Rhubarbgate




Today I have been talking rhubarb.

I don't mean I was a film extra pretending to chatter away in the background - but I was discussing that love-it-or-hate-it garden staple with my neighbour.

I was reminded of my late mother who loved her rhubarb. It was a truth, universally acknowledged in my family, that a single woman who came knocking on my mother's door was in want of rhubarb (little literary reference there as the better-read among you will no doubt recognise).

She tried to foist sticks of rhubarb on all her unsuspecting visitors. I was wise to her tricks and refused to accept any unless it was cooked, covered with pastry or crumble and with a jug of custard beside it.

However, there was the time I succumbed to her blandishments and took home a bundle of  raw rhubarb.

Now, cooking is not my forte. In fact, anything that is at all practical and useful is not my forte. If you want a stiffly-worded letter written to a utility firm, I'm you're man, but don't ask me to look after your house plants while you're on holiday. Not unless you want to come home to plant carnage.

Mother wittered on about putting some bicarb in when cooking the rhubarb to reduce the acidity - so I did.

I made a very tasty crumble and the dearly beloved devoured it. He even had second helpings and  later that day, thirds.

When my mother asked him if he had liked the rhubarb crumble he said he did - but unfortunately it seemed to have had a detrimental effect on his digestive system.

Ah.

When we were alone my mother asked me how much bicarb I had put in the crumble.

She had told me to add a "pinch". What the hell is a "pinch" anyway? I can't remember exactly how much bicarb I had added but it was more than a heaped teaspoon but less than a heaped dessertspoon. That would do it, said my mother while shaking her head in despair.

The dearly beloved has now completely forgotten Rhubarbgate so don't remind him, please. All healthy relationships have their little secrets. Don't they?

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14 comments:

  1. I used to love rhubarb pie and crumble and over ice cream. But there is so much sugar in it that I haven't made it in years.

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    1. I love it too but it's so sharp that unfortunately it does need a lot of sugar.

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  2. Oh, no! My best friend's father used to make rhubarb/strawberry pie that I alone would eat with him. lol Be well!

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    1. I sincerely hope no bicarbonate of soda was used in the making of those pies!

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  3. Ah those pinch cooks. That was funny. For us though probably not so much for him:))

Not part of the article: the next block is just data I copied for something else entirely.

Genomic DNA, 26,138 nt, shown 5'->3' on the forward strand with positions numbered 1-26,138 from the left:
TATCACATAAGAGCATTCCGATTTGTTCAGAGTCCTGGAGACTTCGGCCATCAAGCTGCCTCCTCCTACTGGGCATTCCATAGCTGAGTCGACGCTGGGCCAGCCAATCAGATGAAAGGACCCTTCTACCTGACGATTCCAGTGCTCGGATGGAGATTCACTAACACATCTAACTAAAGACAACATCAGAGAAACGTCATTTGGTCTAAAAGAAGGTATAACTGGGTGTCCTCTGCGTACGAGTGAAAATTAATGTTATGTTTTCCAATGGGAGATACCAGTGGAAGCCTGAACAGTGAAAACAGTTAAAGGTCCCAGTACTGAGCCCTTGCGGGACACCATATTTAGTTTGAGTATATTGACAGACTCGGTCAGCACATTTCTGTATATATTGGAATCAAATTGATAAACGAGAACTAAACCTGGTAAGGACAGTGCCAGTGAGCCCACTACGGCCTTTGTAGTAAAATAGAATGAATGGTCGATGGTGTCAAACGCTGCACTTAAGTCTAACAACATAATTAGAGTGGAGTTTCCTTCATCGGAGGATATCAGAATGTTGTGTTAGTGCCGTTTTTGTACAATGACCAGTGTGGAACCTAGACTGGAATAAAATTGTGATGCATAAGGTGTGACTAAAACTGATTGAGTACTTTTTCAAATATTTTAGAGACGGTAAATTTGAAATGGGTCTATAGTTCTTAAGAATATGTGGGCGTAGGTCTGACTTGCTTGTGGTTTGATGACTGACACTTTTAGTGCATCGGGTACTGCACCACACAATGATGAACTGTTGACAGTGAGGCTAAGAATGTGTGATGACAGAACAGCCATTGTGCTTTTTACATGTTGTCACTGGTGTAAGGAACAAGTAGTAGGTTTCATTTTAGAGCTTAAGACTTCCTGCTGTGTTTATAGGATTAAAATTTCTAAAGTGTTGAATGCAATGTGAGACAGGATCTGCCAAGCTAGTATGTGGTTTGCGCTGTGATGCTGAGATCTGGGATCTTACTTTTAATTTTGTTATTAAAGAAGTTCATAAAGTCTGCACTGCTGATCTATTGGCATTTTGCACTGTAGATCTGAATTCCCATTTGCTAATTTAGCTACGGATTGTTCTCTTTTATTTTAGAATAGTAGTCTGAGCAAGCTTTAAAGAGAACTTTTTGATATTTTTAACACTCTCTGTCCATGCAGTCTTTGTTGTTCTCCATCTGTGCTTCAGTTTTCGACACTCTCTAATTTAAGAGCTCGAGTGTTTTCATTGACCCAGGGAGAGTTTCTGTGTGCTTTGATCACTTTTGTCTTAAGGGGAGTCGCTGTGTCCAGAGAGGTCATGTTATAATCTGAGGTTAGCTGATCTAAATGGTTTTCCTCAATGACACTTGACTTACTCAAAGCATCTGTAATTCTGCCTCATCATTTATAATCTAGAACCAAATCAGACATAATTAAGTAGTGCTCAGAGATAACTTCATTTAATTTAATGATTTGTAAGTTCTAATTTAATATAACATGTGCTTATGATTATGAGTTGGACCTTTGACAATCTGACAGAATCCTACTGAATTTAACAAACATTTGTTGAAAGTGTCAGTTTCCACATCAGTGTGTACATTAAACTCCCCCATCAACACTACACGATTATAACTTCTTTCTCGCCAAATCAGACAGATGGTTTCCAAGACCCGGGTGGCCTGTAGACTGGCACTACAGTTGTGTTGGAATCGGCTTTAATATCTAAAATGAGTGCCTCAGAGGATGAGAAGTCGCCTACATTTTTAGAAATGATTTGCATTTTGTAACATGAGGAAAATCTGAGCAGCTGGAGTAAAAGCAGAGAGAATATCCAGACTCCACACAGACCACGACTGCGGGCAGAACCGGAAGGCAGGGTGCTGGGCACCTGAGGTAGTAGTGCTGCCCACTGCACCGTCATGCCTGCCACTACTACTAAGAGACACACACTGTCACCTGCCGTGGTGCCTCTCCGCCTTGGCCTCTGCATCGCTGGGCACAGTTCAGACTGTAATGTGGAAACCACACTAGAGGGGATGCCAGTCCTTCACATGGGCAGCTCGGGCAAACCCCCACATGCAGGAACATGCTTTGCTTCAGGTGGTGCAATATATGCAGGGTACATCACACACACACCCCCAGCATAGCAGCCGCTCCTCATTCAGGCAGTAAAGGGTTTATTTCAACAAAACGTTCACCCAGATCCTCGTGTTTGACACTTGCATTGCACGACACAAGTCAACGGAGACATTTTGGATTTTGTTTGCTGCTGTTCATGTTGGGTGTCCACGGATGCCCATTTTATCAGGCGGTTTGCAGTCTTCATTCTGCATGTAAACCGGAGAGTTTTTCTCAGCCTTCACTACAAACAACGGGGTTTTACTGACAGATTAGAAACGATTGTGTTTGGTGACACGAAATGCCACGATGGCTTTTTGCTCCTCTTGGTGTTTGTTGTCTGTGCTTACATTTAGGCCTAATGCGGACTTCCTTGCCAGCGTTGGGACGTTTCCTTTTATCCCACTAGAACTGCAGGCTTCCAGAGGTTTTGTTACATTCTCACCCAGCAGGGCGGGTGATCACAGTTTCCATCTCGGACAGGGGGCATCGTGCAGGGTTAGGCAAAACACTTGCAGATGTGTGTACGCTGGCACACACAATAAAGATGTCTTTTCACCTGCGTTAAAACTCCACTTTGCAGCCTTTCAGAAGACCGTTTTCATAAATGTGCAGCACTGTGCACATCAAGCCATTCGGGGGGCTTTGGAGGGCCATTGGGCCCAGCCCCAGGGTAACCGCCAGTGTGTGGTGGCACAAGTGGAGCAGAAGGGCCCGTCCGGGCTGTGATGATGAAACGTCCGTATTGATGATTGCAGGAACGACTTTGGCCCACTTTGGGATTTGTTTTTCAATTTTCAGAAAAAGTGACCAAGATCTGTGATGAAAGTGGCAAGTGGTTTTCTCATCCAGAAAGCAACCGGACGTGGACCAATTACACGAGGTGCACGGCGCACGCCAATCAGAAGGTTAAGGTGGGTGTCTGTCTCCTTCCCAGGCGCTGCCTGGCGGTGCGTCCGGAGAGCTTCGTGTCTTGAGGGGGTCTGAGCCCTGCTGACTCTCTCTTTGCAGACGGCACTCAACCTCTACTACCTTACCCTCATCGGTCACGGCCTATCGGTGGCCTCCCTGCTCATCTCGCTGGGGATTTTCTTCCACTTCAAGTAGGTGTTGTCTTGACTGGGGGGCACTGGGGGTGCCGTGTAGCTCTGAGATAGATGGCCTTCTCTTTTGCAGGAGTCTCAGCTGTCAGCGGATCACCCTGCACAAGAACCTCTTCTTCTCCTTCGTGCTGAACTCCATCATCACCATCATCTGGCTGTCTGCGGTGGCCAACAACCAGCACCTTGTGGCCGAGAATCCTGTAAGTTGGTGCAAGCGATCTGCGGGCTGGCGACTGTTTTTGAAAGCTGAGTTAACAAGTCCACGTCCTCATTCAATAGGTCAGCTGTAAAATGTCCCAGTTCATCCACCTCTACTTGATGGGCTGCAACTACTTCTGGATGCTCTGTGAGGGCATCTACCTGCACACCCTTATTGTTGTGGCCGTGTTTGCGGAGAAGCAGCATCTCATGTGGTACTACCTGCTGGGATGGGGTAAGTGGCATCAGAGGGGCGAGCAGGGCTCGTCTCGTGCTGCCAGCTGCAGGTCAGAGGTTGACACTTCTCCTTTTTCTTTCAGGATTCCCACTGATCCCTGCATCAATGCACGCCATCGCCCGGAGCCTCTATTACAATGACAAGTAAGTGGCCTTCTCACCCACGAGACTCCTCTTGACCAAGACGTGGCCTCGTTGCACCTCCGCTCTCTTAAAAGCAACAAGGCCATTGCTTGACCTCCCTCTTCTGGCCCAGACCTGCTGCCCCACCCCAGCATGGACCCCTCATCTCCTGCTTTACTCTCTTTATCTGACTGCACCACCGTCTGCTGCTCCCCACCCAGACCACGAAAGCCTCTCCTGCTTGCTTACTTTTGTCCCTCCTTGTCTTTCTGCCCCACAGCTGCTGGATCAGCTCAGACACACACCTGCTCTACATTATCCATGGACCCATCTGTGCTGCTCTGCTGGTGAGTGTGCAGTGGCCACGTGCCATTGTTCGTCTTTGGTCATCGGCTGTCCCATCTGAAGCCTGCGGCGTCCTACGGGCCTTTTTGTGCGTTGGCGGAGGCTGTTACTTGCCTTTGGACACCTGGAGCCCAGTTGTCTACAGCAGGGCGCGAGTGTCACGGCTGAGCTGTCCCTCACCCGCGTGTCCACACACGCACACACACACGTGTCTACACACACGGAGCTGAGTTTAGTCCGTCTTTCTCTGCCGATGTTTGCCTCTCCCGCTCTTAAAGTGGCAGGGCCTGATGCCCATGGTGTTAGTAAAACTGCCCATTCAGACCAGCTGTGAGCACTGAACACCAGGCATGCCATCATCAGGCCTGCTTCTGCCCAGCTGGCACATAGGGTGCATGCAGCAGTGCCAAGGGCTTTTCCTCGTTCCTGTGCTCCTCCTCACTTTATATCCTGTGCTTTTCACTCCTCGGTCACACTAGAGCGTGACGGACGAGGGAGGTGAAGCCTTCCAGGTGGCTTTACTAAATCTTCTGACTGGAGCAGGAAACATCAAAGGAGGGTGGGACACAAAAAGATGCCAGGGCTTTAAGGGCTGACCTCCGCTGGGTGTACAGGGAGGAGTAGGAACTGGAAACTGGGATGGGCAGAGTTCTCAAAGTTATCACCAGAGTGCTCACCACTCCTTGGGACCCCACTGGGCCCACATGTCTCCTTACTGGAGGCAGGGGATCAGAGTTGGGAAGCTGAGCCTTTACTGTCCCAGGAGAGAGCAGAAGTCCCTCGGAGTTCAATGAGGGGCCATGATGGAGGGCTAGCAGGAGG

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  4. popped over via your comment on my post having completely forgotten who you are DUH! sorry about that, I missed a few people when transferring to my new laptop. I don't get the single women/rhubarb reference, can you enlighten me please? I love rhubarb and make apple rhubarb pies and crumbles now and again, but usually just have the cooked fruits with warm vanilla custard. I never put bicarb in it though, only brown sugar.

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    1. I no longer use bicarb unless the recipe specifically asks for it! The literary reference is a play on the opening lines of Pride and Prejudice, "It is a truth universally acknowledged, that a single man in possession of a good fortune, must be in want of a wife."

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  5. PS, I always thought a pinch was almost self-explanatory, however much you can pinch between forefinger and thumb is a pinch, whether it be salt or any other spice.

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    1. Yes, self-explanatory to normal people but not to a cooking dimwit!

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  6. That was a fun story :) I am not a fan of rhubarb itself, but I can tolerate it in something with strawberries.

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    1. I love strawberry and rhubarb crumble - with lots of custard, of course!

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  7. Thanks for coming by the blog and leaving a message. Oh I am sure I have ever eaten that. Matter of fact, sure I have not had. HAHA..

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    1. Rhubarb crumble is delicious - minus the bicarb!

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  8. Rhubarb is marmite to me, I dislike it intensely. Beloved used to grow and cook rhubarb, freeze it and use it for his muesli throughout winter. Rather him than me. I doubt that he ever added bicarb though.
    I do eat rhubarb and strawberry cake, there’s enough pastry and sugar to mask the taste of rhubarb completely.

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